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Capital Gains Tax Changes May Affect Farms

October 1, 2013
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Some changes with capital gains tax rates may affect some farms and especially those considering retirement and passing the farm on to the next generation or selling the farm outright.

 
By Adam Kantrovich, Michigan State University Extension
 
Some changes with capital gains tax rates may affect some farms and especially those considering retirement and passing the farm on to the next generation or selling the farm outright.
 
There are two types of capital gains and multiple rates. The two major types of capital gains are usually referred to as short-term and long-term.
 
Short-term is applied to those investment(s)/asset(s) held for one year or less (or in the case of cattle or horses, 24 months). The taxable rates for these are treated at the ordinary income tax rates (0 percent - 39.6 percent)
 
Long-term capital gains rates have changed by adding a new 20 percent bracket plus a possible 3.8 percent Medicare tax on net investment income brought on by the Affordable Care Act. For the 2013 and future years, long-term capital gains rates are as follows:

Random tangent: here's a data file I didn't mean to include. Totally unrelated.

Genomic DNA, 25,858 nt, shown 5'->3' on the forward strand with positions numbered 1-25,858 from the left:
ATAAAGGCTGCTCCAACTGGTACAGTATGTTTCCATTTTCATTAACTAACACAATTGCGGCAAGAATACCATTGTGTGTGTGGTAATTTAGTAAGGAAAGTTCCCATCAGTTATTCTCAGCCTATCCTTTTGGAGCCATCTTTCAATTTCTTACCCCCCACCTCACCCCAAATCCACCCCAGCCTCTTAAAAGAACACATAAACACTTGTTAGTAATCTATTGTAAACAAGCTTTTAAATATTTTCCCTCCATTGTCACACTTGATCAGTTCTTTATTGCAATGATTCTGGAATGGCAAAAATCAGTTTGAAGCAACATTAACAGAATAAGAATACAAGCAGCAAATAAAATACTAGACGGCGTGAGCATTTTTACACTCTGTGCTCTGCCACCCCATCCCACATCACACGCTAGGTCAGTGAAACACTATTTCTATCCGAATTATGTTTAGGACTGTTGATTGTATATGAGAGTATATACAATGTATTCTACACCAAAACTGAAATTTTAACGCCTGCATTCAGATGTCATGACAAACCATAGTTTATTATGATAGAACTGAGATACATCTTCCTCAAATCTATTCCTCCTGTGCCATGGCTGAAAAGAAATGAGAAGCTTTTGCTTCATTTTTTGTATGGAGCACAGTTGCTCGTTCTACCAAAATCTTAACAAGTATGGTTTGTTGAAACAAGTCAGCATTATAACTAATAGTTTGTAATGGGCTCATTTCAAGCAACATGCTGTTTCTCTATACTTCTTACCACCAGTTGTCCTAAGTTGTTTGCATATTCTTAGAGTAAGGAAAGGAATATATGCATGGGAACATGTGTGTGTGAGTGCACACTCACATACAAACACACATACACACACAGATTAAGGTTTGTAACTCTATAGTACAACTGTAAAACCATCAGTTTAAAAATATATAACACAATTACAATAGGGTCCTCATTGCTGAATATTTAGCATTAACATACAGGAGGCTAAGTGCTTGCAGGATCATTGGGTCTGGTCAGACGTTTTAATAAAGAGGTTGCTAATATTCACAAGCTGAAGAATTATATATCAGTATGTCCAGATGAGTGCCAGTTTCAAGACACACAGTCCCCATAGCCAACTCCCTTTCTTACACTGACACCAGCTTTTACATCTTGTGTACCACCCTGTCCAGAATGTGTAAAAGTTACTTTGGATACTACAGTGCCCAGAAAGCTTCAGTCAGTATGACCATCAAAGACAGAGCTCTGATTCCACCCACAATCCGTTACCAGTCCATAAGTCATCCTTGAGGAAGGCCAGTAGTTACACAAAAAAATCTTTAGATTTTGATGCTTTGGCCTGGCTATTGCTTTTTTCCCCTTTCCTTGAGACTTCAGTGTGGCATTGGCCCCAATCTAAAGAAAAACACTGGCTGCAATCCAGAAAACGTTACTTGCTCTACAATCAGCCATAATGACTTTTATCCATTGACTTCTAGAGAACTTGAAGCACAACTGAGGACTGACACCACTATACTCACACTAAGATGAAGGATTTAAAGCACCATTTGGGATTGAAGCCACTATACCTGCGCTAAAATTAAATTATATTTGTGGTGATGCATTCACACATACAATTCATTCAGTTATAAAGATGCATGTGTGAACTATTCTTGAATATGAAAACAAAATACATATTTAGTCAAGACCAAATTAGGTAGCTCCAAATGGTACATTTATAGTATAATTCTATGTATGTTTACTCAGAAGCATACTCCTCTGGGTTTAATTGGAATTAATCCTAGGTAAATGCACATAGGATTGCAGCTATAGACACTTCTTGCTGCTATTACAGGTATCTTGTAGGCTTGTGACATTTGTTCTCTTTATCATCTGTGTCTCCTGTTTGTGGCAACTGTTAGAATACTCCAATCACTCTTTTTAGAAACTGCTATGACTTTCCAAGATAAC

1. Capital Gains Rate of zero percent for capital gains income that falls within the 10 percent or 15 percent income tax brackets.
  2. Capital Gains Rate of 15 percent for capital gains income that falls within the 25 percent, 28 percent, 33 percent or 35 percent income tax brackets.
  3. Capital Gains Rate of 20 percent for capital gains income that falls within the new 39.6 percent tax bracket.
 
For those who are married filing jointly with a modified adjusted gross income of $250,000 ($200,000 filing single or $125,000 married filing separately) will have an additional 3.8 percent tax applied to net investment income. Most farms do not normally have to worry about this but there are some possible scenarios where this may come into effect.
 
Typically, the sale of an asset that is used in a trade or business is not considered net investment income, including farm ground that is being used directly by the producer. But if a producer were to retire and lease their farm ground out and the land owner is no longer filing a Schedule F (Form 1040) and sells the land, the income would be considered derived from an investment since it was no longer being used in a trade or business by the property owner.
 
If you have questions about your specific situation, Michigan State University Extension recommends to always make sure you contact your tax and or legal advisor.
 
For further information please contact me at akantrov@msu.edu or view the MSU Extension Farm Information Resource Management webpage.

 


 

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RELATED TOPICS: Farm Business, Taxes

 
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